Denon is not the only one offering voice control via Alexa and soon Siri, but the company was the first to do it. It does not really work perfectly, but that has more to do with the fact that services like Alexa are actually still in their infancy. You really have to pronounce the right sentence to get something done. Hopefully there will be some more intelligence behind Alexa and co in a couple of years to get you truly natural communication.

Testing with 5.1

We tested the Denon AVR-X2500H with a 5.1 package consisting of speakers from the brand new Q Acoustics 3000i line and (rather short) with our fixed 5.1 arrangement from Dali Rubicon and Monitor Audio W12 subwoofer. In terms of controllability both sets are not extremely difficult to control, but also not very easy. Somewhere in the middle.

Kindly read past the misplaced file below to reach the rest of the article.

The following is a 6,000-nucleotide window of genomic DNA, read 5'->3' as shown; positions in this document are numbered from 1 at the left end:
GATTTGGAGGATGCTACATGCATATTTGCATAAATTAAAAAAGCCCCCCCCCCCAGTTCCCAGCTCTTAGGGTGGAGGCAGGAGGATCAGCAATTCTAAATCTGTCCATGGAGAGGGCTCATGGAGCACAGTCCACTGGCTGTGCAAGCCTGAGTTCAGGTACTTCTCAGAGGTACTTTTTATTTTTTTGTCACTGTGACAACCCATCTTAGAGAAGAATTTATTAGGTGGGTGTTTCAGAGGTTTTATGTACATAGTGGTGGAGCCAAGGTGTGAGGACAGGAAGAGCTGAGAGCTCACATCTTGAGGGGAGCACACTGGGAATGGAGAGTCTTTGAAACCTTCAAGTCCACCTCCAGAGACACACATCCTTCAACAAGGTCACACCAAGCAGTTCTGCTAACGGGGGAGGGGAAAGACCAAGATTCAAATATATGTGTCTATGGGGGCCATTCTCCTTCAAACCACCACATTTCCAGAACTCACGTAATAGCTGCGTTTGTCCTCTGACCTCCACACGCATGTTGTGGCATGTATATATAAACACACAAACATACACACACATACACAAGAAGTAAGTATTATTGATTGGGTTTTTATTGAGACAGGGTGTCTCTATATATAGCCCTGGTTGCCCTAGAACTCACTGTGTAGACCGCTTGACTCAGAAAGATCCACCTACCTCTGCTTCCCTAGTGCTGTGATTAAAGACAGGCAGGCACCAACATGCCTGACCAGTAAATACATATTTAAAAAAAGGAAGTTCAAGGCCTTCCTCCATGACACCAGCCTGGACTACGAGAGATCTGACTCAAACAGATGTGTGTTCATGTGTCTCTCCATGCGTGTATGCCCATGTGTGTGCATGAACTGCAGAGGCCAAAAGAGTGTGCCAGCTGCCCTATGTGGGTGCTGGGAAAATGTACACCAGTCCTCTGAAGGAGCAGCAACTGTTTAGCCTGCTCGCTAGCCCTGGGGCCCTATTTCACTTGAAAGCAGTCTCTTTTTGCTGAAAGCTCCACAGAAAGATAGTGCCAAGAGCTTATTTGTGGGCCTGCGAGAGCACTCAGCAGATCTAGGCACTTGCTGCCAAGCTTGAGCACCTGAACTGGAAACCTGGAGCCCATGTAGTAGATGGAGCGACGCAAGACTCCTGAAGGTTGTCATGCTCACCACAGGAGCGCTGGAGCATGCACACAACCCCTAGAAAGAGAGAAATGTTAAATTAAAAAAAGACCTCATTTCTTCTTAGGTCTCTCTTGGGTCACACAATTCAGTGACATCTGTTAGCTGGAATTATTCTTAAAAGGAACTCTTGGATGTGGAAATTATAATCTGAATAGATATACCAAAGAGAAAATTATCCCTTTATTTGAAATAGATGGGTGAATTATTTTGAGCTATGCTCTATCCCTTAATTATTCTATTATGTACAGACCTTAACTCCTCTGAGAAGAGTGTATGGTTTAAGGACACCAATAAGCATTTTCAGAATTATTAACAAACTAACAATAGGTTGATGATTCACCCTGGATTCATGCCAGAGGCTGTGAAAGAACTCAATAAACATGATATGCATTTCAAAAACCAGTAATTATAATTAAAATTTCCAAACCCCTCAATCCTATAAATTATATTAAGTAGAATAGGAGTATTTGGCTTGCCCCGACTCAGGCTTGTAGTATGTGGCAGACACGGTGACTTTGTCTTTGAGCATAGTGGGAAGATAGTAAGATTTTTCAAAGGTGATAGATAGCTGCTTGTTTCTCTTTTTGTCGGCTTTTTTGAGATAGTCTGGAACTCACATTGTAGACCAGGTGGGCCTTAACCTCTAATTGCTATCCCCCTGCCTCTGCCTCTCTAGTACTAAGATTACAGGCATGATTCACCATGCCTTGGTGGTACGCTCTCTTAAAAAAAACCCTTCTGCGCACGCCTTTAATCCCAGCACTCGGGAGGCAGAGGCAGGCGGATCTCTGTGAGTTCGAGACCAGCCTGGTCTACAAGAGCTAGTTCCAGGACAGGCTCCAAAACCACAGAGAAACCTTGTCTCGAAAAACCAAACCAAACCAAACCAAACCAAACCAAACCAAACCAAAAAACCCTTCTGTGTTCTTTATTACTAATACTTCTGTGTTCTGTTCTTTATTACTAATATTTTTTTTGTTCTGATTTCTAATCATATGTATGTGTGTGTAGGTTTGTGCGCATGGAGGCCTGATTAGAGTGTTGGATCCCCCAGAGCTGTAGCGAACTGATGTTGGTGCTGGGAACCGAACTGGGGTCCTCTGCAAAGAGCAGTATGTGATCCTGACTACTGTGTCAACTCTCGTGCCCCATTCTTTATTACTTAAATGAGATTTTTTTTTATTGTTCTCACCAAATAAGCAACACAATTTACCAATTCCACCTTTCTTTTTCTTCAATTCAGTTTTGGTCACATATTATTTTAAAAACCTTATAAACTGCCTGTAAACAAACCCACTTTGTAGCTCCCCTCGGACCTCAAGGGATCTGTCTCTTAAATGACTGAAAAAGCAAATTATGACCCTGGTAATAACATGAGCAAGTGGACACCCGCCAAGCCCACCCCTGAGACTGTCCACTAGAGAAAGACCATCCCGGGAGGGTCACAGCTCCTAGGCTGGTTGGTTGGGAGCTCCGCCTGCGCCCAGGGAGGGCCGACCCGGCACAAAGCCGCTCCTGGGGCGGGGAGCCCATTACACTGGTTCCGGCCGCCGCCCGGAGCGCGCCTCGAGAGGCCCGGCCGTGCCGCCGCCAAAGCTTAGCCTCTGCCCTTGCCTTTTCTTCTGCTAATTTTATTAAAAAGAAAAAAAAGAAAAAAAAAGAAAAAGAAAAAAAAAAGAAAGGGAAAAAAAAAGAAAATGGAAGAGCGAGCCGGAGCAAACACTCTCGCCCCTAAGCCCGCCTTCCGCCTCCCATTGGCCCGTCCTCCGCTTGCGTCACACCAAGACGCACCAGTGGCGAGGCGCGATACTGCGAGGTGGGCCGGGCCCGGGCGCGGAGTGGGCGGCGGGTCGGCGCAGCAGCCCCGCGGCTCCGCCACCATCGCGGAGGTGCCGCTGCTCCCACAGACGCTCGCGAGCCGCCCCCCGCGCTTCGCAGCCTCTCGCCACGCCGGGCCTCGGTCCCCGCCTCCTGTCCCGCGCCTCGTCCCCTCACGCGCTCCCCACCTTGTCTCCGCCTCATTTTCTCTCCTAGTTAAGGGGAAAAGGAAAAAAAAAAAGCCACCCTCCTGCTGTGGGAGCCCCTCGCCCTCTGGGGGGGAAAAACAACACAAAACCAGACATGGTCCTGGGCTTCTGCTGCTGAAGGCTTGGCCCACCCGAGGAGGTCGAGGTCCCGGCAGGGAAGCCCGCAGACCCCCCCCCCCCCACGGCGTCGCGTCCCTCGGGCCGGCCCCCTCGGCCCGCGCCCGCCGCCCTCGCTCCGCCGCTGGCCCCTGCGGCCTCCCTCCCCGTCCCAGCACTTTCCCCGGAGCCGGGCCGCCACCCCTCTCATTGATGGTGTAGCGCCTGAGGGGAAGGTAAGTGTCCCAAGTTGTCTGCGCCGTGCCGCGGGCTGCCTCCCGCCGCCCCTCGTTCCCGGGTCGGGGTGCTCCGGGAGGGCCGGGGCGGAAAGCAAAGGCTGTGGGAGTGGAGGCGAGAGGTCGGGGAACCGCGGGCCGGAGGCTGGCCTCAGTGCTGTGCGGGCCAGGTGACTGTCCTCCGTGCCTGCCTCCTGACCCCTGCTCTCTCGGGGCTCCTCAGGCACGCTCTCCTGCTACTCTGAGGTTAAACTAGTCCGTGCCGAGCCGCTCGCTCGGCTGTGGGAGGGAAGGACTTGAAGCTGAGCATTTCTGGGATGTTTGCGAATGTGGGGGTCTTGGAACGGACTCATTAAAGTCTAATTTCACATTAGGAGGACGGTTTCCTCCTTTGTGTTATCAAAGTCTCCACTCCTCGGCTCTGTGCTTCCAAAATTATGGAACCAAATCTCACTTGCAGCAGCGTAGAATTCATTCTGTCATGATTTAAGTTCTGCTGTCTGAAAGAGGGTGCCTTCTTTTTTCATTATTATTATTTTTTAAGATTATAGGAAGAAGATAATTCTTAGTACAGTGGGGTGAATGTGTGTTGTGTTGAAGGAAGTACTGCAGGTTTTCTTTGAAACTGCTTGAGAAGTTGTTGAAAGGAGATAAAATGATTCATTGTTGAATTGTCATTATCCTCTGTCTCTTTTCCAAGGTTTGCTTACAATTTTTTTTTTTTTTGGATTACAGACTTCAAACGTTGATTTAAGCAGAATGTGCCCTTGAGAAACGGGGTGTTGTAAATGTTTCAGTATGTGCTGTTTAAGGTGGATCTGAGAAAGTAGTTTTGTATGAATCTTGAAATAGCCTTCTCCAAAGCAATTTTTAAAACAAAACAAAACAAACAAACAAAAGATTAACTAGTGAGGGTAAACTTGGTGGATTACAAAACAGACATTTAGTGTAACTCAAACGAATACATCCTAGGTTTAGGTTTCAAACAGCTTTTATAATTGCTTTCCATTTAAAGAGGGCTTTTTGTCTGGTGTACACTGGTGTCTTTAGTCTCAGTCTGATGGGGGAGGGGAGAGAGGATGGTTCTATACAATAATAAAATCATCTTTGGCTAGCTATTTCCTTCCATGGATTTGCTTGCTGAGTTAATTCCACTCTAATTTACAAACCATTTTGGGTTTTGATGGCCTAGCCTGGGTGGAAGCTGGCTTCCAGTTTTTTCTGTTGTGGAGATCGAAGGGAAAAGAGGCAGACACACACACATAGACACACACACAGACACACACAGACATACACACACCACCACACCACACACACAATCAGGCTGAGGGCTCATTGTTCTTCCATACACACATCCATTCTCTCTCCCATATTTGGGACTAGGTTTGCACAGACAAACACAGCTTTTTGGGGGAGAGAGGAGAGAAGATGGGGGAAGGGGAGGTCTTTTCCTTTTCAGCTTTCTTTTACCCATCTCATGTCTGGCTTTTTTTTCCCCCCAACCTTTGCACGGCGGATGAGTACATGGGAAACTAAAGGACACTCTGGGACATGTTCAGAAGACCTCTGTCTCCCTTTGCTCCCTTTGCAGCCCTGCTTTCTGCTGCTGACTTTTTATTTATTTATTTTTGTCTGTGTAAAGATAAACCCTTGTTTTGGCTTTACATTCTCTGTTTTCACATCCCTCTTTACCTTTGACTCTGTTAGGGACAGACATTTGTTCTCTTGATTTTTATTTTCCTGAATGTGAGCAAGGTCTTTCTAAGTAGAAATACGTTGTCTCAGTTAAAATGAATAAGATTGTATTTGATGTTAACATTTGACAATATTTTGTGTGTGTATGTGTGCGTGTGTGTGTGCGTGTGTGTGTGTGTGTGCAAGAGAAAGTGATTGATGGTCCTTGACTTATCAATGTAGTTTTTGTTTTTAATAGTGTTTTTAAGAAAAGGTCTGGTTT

As stated earlier, setting the Denon AVR-X2500H to AV receiver standards is very simple. Which means that you still have some work, because an AVR remains a relatively complicated device. The 8-fold measurement of the X2500 is more extensive than with certain other brands (for example, Sony only has one), but fortunately it is something that you have to do once. The setup assistant makes the setup quite painless. Just take your time for it, you’ll really reap the benefits afterwards.

When watching some films on disc via Oppo UDP-203 and Netflix streams on the Denon-Q Acoustics combination we heard a very familiar sound image on the receiver side. Just like its predecessor, the Denon AVR-X2500H has a relatively large amount of power, so the dynamic soundtrack at ‘Kingsman: The Golden Circle’ (on UHD Blu-ray) is well represented. Gunshots and fist battles sound very sharp and accurate, and at the final confrontation on the basis of Poppy, the Denon knows how to reproduce that flashy, intensive skirmish. Many things move through the sound image in this long scene, a challenge for every receiver. The experience that the Denon AVR-X2500H offers is in any case much more impressive than you get with a soundbar or a simple HT-set.